The moment the consumer needed to go to Nike.com or the Nike app to buy Nike instead of retail locations is exactly when Nike got to stop relying on the commodity of retail distribution. Now, they’re more profitable and worth more than they ever have been in history.
Digital publishers can build the same relationship, and while it may not allow them to stop reliance on GAFA, it will give them back control of their product and ensure that less and less of what that product looks like is dictated by someone without the publisher’s business interests in mind.
Publishers are in a very prime position where they already have the content that people want. This actually makes them the gatekeeper of an audience. But, the key to executing like a successful DTC brand is using data better than publishers have in the past.
Publishers can evolve using data-driven marketing
Data-driven content can help publishers grow their businesses regardless of changing circumstances in the world at large.
For example: Publishers in the travel niche were hit hard by the pandemic (people stopped searching for a lot of traditional travel content). Travel publishers reliant on audiences browsing Google for travel information saw a severe downturn in web traffic.
The Coronavirus affected ad demand and advertiser spending, with travel being one of the hardest-hit categories. This is a double-whammy. Less visitors and lower advertising interest.
However, there are some forms of travel right now that are thriving.
Publishers hit hard by a decline in travel topics can turn to their frenemy, Google, to see where new opportunity has actually surged ten-fold.
Camping is seeing major growth as a search term right now. This is a travel activity that people are doing and searching for amidst the pandemic.
These publishers are in a great position to start creating specific types of content for people actively seeking it. While it’s not a listical about the “Top 10 Things to do in Bali,” it’s an example of pivoting your strategy to meet search demand.
I know what you’re thinking: Camping is a seasonal trend… Yes, it is, but even when you look at the past 5 years, this summer season’s increase is the highest and most dramatic. It even reached 100% on the “interest over time” graph on Google Trends.
You can even get more specific about this with college sports. You can see the trends are going down.
But if we scroll through you can see that “Ohio state football” fans are still looking to follow along with what’s going on. You start having to think about, “This content is my product.”
Yeah, but isn’t this just content research? … hold on…
These surges in opportunity create holes where there is simply not a lot of good content. Instead of simply writing this content and surfing the wave that Google send from new searchers, capture this audience. Publishers should be figuring out how to make their platform the direct-to-audience channel for that little slice of the overall pie of travel topics.
Successful examples for this could be:
- Building camping a oriented newsletter with niche tips, deals, hacks only available via email newsletter to free subscribers
- Acquiring visitor phone numbers for text updates regarding Ohio State Football
- Gated content and material that can only be accessed when logging on directly or through a PWA
Remember: the product for publishers is largely content.
The steps all publishers should be taking in light of this are…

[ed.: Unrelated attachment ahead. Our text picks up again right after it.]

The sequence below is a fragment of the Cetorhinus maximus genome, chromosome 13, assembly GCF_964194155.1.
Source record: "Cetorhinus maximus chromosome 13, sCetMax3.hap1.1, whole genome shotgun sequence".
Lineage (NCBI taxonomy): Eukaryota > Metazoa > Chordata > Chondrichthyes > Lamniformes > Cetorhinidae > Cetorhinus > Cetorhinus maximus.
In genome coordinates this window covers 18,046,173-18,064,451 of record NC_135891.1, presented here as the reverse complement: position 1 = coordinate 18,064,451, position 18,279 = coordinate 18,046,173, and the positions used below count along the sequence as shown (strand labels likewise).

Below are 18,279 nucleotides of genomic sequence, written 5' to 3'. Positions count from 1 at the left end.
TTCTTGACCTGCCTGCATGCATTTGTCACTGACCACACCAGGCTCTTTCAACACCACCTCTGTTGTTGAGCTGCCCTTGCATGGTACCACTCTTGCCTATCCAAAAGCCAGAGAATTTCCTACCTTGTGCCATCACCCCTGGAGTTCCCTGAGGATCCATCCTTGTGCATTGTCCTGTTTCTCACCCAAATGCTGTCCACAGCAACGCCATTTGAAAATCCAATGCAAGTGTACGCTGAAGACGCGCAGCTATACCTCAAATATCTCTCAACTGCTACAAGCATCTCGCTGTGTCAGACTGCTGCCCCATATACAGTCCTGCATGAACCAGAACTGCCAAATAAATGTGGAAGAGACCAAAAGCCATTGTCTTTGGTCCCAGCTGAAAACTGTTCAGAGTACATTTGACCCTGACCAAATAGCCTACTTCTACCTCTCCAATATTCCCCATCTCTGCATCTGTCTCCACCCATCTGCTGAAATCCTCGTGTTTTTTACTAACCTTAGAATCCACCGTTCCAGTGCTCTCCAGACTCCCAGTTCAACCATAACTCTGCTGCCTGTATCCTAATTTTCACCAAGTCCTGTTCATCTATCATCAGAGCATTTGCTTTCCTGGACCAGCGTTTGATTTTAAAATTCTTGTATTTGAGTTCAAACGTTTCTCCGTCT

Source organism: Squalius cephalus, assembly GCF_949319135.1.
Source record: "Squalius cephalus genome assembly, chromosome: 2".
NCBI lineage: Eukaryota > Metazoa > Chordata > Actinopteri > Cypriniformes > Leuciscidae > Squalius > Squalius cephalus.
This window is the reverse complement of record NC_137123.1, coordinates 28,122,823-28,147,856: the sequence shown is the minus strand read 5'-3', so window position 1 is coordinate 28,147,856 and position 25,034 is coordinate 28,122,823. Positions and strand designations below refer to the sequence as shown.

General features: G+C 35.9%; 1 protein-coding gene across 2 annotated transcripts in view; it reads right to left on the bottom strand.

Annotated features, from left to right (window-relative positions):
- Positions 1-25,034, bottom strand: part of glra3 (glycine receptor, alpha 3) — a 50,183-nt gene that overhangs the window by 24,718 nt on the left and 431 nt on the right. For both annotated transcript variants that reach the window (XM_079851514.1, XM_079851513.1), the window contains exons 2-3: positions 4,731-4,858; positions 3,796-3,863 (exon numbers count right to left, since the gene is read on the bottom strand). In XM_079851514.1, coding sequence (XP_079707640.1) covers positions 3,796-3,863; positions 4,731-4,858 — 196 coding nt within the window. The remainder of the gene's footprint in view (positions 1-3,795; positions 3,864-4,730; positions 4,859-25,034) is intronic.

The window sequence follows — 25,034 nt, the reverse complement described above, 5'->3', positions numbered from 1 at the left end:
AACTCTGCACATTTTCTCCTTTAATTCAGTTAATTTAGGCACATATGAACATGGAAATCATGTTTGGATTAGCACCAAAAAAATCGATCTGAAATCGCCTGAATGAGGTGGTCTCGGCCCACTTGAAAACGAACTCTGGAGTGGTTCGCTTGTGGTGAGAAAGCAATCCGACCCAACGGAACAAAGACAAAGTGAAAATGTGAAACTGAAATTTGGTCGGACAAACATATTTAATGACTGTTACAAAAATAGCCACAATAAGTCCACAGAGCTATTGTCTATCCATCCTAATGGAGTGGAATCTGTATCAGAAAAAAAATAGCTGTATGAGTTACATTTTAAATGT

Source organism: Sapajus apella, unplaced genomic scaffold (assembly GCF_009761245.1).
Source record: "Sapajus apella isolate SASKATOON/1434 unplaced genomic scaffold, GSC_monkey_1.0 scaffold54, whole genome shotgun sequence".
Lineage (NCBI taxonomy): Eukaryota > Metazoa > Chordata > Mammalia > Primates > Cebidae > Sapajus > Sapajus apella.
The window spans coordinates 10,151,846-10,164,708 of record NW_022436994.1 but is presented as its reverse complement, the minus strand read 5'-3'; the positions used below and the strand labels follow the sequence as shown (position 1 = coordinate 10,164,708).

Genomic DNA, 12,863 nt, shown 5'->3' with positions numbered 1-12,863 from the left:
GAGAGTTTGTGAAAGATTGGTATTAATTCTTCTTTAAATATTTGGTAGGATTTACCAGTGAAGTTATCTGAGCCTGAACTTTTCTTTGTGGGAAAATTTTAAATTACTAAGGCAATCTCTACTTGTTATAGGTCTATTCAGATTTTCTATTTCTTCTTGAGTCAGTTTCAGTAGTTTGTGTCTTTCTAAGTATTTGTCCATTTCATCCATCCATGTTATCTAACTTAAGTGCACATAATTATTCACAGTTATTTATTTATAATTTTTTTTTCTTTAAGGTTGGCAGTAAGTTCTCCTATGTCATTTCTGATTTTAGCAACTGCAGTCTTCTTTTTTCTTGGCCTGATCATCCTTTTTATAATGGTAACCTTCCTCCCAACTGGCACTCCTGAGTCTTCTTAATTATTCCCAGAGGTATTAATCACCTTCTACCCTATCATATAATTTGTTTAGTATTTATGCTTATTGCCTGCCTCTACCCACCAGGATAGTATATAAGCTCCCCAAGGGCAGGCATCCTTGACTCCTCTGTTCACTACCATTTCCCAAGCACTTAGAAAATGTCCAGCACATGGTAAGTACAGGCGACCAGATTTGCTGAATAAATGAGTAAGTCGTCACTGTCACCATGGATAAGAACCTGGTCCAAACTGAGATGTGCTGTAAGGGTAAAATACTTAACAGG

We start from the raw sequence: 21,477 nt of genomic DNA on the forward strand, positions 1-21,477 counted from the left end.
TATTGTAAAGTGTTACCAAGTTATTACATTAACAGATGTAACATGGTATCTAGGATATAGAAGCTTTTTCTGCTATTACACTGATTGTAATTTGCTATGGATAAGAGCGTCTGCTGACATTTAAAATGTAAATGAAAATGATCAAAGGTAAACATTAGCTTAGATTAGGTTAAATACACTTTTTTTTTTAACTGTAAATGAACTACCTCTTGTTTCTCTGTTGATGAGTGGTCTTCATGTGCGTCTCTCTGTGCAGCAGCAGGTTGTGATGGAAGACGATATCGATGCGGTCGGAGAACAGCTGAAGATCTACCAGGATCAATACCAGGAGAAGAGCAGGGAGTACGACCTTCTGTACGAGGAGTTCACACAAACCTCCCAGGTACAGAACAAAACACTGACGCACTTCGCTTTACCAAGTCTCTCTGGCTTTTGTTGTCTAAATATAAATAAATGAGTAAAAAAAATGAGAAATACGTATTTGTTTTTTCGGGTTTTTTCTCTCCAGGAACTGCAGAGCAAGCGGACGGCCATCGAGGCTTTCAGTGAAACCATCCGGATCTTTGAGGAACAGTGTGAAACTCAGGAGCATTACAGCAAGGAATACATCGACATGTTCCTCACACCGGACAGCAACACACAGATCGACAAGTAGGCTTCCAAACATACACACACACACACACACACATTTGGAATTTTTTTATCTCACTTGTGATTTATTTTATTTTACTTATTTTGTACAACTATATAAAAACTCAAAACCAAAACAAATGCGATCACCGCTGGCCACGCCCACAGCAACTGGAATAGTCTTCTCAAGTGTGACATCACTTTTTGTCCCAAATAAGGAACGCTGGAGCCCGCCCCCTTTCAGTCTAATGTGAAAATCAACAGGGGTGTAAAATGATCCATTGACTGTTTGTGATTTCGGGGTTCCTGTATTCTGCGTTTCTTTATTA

Publishers here’s what I’d do…
Get visitors to “sign up” for your site to follow along with topics that lack quality content elsewhere. This could be for the whole site or just specific content or pages. Example: Create a newsletter or “Updates” area for a landing page or post. For those people who sign up, there is now a direct channel of distribution.
Use data to figure out which verticals are thriving right now and which ones could be the most profitable using the ad revenue index. Identify the content that is missing and get a stranglehold on it, and don’t be afraid of investing in new mediums, like video or audio, to make the content less of commodity.
Experiment with opportunities to gate your content (but for free), send out a podcast, set up a forum, develop unique research. You can choose specific offerings that are extensions of your content that will allow you a more direct relationship with the audience.
Good content is very valuable
These relationships with the audience don’t have to completely take GAFA out of the equation for publishers, that is the error in a first-party data approach (even if it includes some of the same methods or approaches). A direct relationship allows publishers to mitigate the risk or being universally dependant on platforms, like Google, for revenue and for their audience. What’s more, it opens up some other unique financial opportunities as well. Acquisition for example…
This phenomenon of brands buying publishers’ sites has been on the rise in recent years.
Example 1: Food52
TCG Capital Management bought a majority stake in Food52 for $83 million. These venture capital firms that own DTC brands invest in digital properties like Food52 because they likely want to promote their products through these websites’ audiences.
You can start creating these direct relationships now that will become these great verticals later.
If your audience becomes valuable enough, that’s when these DTC brands that maybe want to sell to Ohio State football fans, are going to ask, “Where is the #1 place where people go to for Ohio state football stuff?”
Then they see a website that basically is a walled garden for people who love Ohio State football (mini Facebook for a a very specific audience).
Example 2: Barstool Sports